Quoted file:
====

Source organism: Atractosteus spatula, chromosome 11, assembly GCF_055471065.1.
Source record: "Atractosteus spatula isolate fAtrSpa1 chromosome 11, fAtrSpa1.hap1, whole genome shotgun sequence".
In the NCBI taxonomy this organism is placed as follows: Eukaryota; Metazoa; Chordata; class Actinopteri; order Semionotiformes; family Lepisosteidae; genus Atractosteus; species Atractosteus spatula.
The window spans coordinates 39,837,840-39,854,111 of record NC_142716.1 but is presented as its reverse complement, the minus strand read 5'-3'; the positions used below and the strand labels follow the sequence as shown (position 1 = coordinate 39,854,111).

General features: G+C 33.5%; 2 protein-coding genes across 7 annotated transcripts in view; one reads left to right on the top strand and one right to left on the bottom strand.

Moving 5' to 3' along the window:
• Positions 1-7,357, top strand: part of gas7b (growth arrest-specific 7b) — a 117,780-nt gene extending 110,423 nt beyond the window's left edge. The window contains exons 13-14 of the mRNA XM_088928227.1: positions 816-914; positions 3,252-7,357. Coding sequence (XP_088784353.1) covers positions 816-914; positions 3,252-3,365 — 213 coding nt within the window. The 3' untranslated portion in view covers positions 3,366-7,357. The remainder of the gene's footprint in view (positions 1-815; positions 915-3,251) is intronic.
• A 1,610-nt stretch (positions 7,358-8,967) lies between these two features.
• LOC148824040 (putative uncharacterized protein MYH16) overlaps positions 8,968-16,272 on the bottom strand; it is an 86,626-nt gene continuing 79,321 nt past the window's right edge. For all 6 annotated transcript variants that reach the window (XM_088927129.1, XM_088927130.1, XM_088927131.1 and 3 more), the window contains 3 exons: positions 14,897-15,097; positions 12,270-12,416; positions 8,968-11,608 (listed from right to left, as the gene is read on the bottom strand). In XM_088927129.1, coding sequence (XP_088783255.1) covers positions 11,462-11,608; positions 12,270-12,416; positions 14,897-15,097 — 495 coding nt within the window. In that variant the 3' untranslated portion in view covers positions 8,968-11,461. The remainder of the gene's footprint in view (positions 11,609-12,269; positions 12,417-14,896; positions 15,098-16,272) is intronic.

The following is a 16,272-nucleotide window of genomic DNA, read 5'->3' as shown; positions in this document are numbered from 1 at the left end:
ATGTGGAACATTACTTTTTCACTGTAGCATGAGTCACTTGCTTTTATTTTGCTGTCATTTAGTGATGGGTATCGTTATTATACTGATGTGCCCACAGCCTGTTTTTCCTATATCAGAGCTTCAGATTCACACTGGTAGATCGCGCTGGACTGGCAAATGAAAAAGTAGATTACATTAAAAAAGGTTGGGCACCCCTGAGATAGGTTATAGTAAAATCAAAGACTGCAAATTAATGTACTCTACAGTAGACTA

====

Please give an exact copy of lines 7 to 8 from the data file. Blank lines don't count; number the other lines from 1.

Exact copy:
• Positions 1-7,357, top strand: part of gas7b (growth arrest-specific 7b) — a 117,780-nt gene extending 110,423 nt beyond the window's left edge. The window contains exons 13-14 of the mRNA XM_088928227.1: positions 816-914; positions 3,252-7,357. Coding sequence (XP_088784353.1) covers positions 816-914; positions 3,252-3,365 — 213 coding nt within the window. The 3' untranslated portion in view covers positions 3,366-7,357. The remainder of the gene's footprint in view (positions 1-815; positions 915-3,251) is intronic.
• A 1,610-nt stretch (positions 7,358-8,967) lies between these two features.